Second Draft and Sending Manuscripts to Beta Readers

After going through and editing the manuscript on the computer, I thought it was a good idea to print it off and edit it the good old-fashioned way, before then making the same edits into the electronic document. This might sound like a waste of time, but let me tell you, making re-writes and changes with pen and paper was such a beneficial experience. It allowed me to see the manuscript in a different way and spot things I probably wouldn’t otherwise have noticed. I found it was particularly great for line-editing, and noticing when certain sentences could have been worded more effectively. I fell back in love with my book again, as I could see it coming together.

Off to the Beta Readers

Now that all the changes are made, I’m printing off the document again (twice) to send to my volunteer beta readers. My mum and auntie. They are both long-suffering proofreaders of mine and read most essays and dissertations I did when I was doing my degrees. This will be the first fiction piece of mine that they’ve read. Does that make me nervous? Yes. Are they under strict instructions to tell the truth and not sugarcoat their opinions and suggestions? Hell yes!

Beta Reading

Beta reading, for those who haven’t come across the term before, is basically a test reader. They read unpublished work and provide opinions based on the viewpoint of an ‘average’ reader, rather than a professional editor. I’m very lucky to have two very well-read volunteers, so I feel safe in their hands. I know they’ll tell me if something makes sense, or if something doesn’t work. That’s the aim of the game. I’m going to do a whole blog post about beta reading, as I won’t go into the nitty gritty here. This post is just an update on my progress with my first manuscript (debut novel?). For more information on beta reading, check out my latest post:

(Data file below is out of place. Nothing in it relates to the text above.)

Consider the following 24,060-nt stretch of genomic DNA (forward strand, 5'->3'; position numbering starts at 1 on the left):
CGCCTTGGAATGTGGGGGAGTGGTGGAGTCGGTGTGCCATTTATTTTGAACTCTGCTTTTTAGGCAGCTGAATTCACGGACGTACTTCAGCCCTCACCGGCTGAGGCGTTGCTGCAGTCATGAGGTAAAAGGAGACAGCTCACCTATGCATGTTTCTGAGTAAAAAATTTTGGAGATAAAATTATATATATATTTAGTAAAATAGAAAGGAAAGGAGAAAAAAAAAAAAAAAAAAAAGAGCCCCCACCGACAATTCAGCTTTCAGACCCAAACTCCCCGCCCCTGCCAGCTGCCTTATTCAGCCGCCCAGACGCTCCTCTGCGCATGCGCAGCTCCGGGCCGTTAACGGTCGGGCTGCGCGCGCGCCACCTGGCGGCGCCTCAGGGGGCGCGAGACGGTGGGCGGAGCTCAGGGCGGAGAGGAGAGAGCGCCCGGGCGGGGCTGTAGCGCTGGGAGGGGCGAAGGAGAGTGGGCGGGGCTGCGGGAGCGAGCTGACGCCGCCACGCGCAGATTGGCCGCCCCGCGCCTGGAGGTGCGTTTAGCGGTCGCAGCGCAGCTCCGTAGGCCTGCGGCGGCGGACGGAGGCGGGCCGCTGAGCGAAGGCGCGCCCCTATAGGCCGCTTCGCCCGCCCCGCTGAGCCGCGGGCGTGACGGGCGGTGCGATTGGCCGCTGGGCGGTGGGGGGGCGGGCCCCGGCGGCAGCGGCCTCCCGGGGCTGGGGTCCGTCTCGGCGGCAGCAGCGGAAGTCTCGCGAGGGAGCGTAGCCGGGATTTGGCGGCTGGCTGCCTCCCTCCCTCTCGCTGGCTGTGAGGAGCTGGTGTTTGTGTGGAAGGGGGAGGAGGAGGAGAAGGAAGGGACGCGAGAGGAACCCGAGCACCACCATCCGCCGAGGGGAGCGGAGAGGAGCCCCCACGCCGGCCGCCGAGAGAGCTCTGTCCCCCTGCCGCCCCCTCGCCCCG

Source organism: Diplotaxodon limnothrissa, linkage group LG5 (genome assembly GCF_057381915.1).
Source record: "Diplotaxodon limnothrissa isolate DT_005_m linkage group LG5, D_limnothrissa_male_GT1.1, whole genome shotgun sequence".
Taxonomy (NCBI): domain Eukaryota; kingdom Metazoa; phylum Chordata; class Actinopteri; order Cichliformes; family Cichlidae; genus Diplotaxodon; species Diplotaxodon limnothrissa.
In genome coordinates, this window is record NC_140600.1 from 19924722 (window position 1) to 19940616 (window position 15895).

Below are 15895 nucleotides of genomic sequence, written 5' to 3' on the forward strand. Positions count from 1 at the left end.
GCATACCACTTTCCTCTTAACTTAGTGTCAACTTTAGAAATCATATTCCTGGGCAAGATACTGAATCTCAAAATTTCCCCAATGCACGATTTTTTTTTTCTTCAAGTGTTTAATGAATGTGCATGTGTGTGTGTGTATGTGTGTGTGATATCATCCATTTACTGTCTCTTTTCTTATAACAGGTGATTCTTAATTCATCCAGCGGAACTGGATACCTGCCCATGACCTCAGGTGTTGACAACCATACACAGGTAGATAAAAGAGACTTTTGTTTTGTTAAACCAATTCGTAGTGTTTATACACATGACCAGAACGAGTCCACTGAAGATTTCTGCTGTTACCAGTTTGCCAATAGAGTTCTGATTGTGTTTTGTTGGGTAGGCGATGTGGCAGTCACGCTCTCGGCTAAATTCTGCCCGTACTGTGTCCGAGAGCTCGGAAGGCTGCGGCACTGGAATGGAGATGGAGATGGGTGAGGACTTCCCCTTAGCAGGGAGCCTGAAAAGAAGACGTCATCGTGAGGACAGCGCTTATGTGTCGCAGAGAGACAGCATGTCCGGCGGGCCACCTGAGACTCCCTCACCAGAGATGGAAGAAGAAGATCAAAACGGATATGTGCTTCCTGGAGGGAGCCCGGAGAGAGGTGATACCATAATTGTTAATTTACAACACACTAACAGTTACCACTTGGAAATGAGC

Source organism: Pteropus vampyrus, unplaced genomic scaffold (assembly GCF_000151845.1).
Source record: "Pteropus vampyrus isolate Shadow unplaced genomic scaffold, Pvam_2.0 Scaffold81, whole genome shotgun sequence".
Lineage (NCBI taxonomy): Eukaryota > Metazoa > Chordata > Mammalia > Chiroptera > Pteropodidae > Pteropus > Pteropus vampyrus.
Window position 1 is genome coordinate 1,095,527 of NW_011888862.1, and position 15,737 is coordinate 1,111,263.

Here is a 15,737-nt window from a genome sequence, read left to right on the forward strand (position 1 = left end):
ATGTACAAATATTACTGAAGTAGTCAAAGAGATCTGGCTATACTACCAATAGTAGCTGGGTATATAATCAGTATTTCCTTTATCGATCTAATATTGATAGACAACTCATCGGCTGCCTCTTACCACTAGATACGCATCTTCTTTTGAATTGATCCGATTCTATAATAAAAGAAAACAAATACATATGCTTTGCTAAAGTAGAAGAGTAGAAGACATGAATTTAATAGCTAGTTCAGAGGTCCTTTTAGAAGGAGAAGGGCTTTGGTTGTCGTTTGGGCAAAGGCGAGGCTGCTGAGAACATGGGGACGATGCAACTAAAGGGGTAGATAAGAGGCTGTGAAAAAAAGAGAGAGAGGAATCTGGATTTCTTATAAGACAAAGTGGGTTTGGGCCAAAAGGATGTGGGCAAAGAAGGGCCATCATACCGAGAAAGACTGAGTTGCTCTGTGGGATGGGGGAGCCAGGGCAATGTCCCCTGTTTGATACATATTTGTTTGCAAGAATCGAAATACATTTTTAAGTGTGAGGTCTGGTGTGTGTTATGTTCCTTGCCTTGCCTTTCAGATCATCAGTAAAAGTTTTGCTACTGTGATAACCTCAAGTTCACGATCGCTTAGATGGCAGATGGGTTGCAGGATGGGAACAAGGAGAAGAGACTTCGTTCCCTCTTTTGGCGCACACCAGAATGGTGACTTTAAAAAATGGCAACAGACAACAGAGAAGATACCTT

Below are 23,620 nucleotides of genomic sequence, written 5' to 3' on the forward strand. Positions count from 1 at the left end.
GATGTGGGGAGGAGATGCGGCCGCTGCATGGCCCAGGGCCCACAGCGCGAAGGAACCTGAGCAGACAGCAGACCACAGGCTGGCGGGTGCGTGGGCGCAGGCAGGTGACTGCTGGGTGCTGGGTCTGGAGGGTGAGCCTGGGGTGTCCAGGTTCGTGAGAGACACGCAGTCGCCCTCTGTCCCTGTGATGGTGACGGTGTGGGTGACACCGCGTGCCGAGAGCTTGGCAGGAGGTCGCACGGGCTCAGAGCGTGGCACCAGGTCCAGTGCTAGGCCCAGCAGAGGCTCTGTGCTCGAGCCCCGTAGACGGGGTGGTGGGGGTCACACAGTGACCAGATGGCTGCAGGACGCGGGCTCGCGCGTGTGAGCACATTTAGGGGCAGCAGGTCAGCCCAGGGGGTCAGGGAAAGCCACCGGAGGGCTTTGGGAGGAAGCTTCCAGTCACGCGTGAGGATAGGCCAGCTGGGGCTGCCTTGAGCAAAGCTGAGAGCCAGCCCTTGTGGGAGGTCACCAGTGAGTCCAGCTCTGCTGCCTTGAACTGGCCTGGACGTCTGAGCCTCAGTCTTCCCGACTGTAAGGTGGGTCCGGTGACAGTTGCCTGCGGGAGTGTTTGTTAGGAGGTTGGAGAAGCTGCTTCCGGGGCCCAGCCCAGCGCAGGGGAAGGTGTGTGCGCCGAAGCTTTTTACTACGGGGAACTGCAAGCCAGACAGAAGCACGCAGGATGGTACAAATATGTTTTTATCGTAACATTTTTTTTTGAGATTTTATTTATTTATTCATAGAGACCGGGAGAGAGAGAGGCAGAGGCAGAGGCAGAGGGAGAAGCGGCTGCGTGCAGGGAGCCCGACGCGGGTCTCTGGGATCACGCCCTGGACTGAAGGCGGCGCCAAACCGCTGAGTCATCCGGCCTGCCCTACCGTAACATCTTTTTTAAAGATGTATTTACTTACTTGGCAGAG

What’s Next?

Well, I am going to deliver the huge printed documents to my beta readers and let them work their magic. The reason I decided to print the document was so that they could write their thoughts, feelings, suggested edits in the margins. I will also provide a questionnaire of sorts, or rather prompts, for them to consider when reading. This will help keep us all on the right lines. After that, we’ll have a ‘meeting’, and by ‘meeting’ I mean lunch, and we’ll go over their suggestions and feedback.

From there, I’ll make any necessary edits and I’ll be getting ready to contact agents and publishers.

Any advice on this is 100% greatly appreciated. I’ve decided to give the traditional publishing route a go first and see what happens. If that doesn’t work out for whatever reason, then I’m more than happy to self-publish (I think it’s an equally fabulous option). I’ll be writing cover letters, synopses, and query letters at this point, which will be time consuming and (I anticipate) super complicated. While my beta readers are busy beavering away, I’ll be researching agents, publishers, and trying to gain as much information about the process of querying agents/publishers as I can. Knowledge is power, people.

I’d love to hear your experiences of using beta readers!

As always, wishing you love and books that make your heart skip a beat,

Sarah Jules x

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